|Point Break (1991)
Starring: Keanu Reeves, Patrick Swayze, Gary Busey, Lori Petty, John C. McGinley
Director: Kathyrn Bigelow
Nearly a decade before “The Fast and the Furious” came racing into theaters, “Point Break” had already established itself as the action flick of choice for most adrenaline junkies around the world. The film had it all – surfing, sky diving, bank robberies, shootouts – and it wasn’t about to dismiss its cheesy, B-movie credentials either. The cast alone was a train wreck just waiting to happen. A relatively unknown Keanu Reeves had yet to prove himself as an A-list action star, ‘80s sex icon Patrick Swayze was slowly losing appeal (despite just coming off the über-popular “Ghost”), and Gary Busey had gone spiritually nuts after a motorcycle accident three years prior.
Add to that a horrible script, a silly romance between Reeves and punk rocker Lori Petty, and some verifiably tragic acting, and you have yourself a prospective direct-to-video schlockfest just waiting to collect dust on the bottom shelf at Blockbuster. Amazingly, the film became an instant cult classic – no doubt due to the wide array of jaw-dropping action sequences – and has gone on to inspire other films of the like, including the aforementioned import tuner flick, which even features the same generic storyline.
Reeves stars as Johnny Utah, an FBI rookie assigned to go undercover on the beaches of Malibu in order to track down a group of surfers moonlighting as bank robbers. Stylishly identified as the Ex-Presidents (for the rubber masks they wear depicting former U.S. leaders Ronald Reagan, Richard Nixon, Jimmy Carter and Lyndon B. Johnson), the group is led by thrill-seeker extraordinaire Bodhi (Swayze), whose own brazen attitude toward life attracts the young agent into the surfer’s close circle of friends. Despite what should be considered as obvious suspicions (call it bad police work), Utah isn’t hip to the idea that Bodhi’s crew could even be responsible for the series of well-planned heists, but when a botched stakeout uncovers the true identities of both men, the real chase begins.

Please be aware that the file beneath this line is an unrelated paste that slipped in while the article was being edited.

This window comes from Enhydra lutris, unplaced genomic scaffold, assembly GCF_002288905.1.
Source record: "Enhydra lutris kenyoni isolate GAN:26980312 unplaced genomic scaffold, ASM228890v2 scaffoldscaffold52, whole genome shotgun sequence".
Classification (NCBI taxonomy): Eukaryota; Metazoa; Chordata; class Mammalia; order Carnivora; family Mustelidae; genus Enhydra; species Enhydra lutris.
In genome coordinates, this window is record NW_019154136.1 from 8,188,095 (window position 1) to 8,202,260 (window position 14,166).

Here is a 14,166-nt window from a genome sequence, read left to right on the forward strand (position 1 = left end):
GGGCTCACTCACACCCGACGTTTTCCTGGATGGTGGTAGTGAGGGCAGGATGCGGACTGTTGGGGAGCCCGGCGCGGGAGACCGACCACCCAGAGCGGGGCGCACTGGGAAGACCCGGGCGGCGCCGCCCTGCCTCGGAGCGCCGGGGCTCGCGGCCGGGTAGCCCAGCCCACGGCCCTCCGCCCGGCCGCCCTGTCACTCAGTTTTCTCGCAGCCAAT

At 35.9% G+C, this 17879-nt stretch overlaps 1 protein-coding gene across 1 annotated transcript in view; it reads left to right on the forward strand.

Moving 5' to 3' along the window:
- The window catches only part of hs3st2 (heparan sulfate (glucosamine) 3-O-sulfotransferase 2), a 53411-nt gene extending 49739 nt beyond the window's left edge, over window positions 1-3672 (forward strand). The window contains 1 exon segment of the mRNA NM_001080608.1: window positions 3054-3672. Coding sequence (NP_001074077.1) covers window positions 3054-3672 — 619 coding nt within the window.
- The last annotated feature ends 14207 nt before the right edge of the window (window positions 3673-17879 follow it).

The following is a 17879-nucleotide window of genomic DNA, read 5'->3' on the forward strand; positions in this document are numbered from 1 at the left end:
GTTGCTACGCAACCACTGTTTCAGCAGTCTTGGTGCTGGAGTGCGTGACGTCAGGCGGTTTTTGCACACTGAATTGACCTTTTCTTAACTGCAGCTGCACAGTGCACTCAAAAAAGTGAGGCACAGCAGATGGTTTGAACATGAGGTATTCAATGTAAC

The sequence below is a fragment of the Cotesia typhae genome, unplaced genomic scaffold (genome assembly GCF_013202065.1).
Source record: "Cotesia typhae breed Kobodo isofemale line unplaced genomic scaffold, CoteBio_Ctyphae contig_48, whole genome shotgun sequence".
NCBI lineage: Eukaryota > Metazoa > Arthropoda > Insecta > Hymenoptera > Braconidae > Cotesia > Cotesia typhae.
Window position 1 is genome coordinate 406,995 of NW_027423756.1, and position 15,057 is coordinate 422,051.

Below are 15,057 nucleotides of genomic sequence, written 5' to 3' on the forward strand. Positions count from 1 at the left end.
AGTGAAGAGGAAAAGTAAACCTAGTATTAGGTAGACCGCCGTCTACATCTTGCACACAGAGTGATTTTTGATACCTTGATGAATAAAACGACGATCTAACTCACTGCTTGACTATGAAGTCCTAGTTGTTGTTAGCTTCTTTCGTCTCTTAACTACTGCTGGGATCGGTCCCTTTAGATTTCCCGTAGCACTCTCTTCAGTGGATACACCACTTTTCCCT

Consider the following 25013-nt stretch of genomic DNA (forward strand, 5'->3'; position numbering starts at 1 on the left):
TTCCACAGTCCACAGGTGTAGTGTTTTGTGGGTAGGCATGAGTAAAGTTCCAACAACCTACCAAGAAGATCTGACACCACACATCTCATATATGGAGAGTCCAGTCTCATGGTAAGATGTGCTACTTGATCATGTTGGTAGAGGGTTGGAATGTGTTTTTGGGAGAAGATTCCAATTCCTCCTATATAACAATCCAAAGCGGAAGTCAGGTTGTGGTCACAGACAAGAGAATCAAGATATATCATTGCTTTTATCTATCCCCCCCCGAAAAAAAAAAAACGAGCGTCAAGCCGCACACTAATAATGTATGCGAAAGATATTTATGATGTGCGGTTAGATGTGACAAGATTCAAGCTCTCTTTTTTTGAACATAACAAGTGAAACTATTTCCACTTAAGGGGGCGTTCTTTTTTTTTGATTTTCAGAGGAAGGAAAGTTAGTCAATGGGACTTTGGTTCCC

Reeves isn’t at all believable as the hard-nosed FBI agent he’s supposed to be playing, but the guy’s a natural at the surfer dude shtick (having nailed it years before in “Bill and Ted’s Excellent Adventure"), which, considering the premise of the story, is probably for the better. Swayze, on the other hand, attempts to tap into his criminal side, but only comes out looking like an unsatisfied adrenaline junkie who’s resorted to robbing banks for his daily thrills. It’s not exactly what you’d call inspired casting, but then again, the actors aren’t exactly the main attraction of the film.
And no, neither is the ocean – not always, anyways – but rather the elaborate set pieces that place the characters into extremely dangerous situations like surfing a killer storm or skydiving without a parachute. The action is fast and furious, and it doesn’t let up until the end credits roll. Unfortunately, it takes just over two hours for this to finally happen, and though the lackluster love angle between Reeves and Petty can certainly be blamed for slowing things down, the overall pacing of the story is much too slow for a movie about adrenaline. Still, who doesn’t enjoy the discovery of “Point Break” during a late night session of channel surfing? And isn’t that what makes a great cult classic?
Pure Adrenaline Edition DVD Review:
The single-disc special edition of “Point Break” may be better than the film’s initial barebones release, but it’s still seriously lacking. First and foremost is the quality of the film. Not only does the remastered video look rushed, but the included eight deleted scenes are completely unfinished. And of the four production featurettes that appear, only one is actually worth checking out (“It’s Make or Break"). The rest are pure filler, most likely in an attempt to make fans feel better about the studio double dip. Maybe if they did it right the first time, they wouldn’t have to release them over and over again.